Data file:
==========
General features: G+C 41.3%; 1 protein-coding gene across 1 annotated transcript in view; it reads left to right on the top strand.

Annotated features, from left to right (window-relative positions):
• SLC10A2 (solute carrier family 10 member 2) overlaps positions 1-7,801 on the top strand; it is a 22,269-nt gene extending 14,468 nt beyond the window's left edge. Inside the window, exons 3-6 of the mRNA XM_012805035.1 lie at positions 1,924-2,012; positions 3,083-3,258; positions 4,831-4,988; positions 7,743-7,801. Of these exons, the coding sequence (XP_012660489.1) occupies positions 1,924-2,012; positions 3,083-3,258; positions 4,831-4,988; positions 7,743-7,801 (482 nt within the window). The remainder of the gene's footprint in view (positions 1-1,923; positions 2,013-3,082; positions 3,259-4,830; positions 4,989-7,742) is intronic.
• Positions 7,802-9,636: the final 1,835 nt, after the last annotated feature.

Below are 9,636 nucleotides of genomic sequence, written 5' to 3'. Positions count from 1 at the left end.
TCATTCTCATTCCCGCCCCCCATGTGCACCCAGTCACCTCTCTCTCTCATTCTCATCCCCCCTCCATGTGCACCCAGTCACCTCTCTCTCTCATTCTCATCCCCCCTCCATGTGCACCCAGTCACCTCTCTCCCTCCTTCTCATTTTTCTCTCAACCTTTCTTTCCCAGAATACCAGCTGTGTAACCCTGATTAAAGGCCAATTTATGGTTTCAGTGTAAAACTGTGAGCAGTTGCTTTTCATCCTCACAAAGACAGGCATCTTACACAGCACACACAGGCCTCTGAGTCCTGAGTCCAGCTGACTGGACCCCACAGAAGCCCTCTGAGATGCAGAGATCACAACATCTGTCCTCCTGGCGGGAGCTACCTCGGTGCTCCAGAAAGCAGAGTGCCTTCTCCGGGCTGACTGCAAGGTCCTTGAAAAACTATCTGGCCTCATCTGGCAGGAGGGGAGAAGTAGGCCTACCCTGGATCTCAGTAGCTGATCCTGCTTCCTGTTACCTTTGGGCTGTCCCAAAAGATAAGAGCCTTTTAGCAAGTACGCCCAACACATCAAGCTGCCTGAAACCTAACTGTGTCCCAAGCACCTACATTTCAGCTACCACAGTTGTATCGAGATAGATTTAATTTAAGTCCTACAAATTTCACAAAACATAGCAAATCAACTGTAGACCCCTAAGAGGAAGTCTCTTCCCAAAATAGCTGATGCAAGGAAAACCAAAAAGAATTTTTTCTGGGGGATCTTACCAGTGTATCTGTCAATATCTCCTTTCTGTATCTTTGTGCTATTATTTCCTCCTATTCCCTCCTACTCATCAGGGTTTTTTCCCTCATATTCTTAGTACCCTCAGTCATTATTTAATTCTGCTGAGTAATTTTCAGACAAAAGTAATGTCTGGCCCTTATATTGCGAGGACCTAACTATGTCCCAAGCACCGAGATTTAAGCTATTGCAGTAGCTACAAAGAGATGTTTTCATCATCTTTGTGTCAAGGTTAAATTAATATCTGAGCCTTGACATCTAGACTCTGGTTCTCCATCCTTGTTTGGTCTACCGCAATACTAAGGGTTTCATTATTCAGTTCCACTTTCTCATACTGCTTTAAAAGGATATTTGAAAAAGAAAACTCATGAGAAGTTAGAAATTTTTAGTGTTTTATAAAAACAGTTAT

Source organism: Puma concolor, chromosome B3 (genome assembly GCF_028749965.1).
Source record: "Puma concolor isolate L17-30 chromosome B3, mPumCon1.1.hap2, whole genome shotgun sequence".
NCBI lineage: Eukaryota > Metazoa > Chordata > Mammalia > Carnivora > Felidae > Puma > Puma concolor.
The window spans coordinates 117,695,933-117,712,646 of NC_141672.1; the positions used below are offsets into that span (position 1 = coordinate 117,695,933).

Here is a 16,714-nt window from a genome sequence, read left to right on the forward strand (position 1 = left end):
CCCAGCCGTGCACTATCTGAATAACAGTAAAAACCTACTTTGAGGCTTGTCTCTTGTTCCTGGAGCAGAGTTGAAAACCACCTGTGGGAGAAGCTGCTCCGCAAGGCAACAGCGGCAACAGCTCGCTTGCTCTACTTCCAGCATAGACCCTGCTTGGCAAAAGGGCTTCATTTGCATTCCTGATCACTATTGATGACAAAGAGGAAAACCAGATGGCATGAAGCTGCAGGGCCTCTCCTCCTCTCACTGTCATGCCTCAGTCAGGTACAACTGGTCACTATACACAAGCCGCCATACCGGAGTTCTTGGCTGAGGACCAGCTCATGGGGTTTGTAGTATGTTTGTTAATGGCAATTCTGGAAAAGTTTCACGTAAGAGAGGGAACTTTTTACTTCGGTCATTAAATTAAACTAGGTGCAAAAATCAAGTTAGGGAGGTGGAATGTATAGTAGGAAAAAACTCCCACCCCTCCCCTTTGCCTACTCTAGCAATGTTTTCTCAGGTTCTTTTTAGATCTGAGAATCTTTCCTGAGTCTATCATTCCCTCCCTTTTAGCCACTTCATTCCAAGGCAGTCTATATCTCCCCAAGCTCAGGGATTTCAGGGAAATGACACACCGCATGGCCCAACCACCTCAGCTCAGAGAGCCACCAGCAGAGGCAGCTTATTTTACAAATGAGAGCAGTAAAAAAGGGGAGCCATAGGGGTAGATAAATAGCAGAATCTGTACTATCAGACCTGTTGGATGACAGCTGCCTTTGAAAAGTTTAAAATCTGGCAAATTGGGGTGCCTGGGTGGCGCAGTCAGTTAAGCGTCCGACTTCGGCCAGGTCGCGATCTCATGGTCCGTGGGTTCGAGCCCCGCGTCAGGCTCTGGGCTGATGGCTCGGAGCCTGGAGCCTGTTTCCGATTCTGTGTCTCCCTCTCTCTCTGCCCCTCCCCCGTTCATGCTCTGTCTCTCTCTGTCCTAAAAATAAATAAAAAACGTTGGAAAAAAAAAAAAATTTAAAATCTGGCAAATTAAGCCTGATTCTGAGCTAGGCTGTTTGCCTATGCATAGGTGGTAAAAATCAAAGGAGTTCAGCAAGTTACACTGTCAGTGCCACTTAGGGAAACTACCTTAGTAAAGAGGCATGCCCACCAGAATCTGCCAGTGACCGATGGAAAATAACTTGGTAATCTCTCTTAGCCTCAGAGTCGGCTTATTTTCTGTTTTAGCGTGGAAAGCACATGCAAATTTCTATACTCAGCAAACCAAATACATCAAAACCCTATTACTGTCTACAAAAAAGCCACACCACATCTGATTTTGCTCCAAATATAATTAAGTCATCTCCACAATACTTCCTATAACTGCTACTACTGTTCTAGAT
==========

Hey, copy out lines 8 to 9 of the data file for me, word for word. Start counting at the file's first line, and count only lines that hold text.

Source record: "Puma concolor isolate L17-30 chromosome B3, mPumCon1.1.hap2, whole genome shotgun sequence".
NCBI lineage: Eukaryota > Metazoa > Chordata > Mammalia > Carnivora > Felidae > Puma > Puma concolor.